Limits proposed on fast-food restaurants ... Health concerns
are cited for a proposed moratorium on such eateries in South L.A., which has
the city's highest concentration of them.
As America gets fatter, policymakers are seeking creative
approaches to legislating health. They may have entered the school cafeteria --
and now they're eyeing your neighborhood.
Amid worries of an obesity epidemic and its related illnesses,
including high blood pressure, diabetes and heart disease, Los Angeles
officials, among others around the country, are proposing to limit new fast-food
restaurants -- a tactic that could be called health zoning.
The City Council will be asked this fall to consider an up to
two-year moratorium on new fast-food restaurants in South L.A., a part of the
city where fast food is at least as much a practicality as a
"The people don't want them, but when they don't have any
other options, they may gravitate to what's there," said Councilwoman Jan Perry,
who proposed the ordinance in June, and whose district includes portions of
South L.A. that would be affected by the plan.
In just one-quarter of a mile near USC on Figueroa Street,
from Adams Boulevard south, there are about 20 fast-food outlets."To be honest,
it's all we eat," Rey Merlan said one recent lunch hour at a Kentucky Fried
Chicken. "Everywhere, it's fast food everywhere."Merlan said it wasn't likely
that a limit on new restaurants would change peoples' habits, even though he
thinks it's a good idea.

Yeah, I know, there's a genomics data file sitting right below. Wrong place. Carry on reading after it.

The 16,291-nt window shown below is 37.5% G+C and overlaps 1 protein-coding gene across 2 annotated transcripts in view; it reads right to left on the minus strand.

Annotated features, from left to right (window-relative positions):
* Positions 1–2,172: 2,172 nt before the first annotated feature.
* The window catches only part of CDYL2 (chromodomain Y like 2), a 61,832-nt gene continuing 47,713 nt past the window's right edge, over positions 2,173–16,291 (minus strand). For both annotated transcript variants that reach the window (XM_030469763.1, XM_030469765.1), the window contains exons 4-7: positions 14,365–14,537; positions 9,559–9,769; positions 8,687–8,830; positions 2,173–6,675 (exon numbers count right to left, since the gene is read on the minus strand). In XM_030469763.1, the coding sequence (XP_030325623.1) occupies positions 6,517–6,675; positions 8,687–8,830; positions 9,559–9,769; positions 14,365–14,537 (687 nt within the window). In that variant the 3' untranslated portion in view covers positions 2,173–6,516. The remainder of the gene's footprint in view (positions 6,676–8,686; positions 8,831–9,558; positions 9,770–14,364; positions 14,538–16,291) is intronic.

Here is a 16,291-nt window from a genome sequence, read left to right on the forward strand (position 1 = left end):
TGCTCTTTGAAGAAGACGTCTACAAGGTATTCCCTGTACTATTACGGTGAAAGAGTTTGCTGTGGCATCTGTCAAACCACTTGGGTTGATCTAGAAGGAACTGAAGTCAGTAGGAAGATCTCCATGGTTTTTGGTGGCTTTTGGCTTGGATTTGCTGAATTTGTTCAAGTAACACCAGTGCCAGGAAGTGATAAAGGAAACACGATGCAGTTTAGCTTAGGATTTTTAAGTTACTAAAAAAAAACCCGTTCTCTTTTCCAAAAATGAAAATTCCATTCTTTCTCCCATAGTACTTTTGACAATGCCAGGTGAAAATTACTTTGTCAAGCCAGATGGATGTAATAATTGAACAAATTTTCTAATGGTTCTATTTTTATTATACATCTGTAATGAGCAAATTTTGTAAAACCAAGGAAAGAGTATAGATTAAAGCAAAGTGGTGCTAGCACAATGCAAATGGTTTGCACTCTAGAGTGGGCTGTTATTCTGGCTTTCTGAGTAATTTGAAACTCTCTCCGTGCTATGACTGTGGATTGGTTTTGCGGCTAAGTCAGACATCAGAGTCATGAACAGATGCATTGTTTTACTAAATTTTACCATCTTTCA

A Times analysis of the city's roughly 8,200 restaurants found
that South Los Angeles has the highest concentration of fast-food eateries. Per
capita, the area has fewer eating establishments of any kind than the Westside,
downtown or Hollywood, and about the same as the Valley. But a much higher
percentage of those are fast-food chains. South L.A. also has far fewer grocery
... While limiting fast-food restaurants isn't a solution in
itself, it's an important piece of the puzzle," said Mark Vallianatos, director
of the Center for Food and Justice at Occidental College.
This is "bringing health policy and environmental policy
together with land use planning," he said. I think that's smart and it's
the wave of the future."
Nothing about the fact that sellers bet their livelihoods on providing what customers might want.
And who knew that the USC students are among the victims? Who new that Occidental College has a Center for Food and Justice? And nothing compares to the quote by Professor Vallianatos.
In the goofiness sweepstakes, the professors and the politcians continue to battle it out.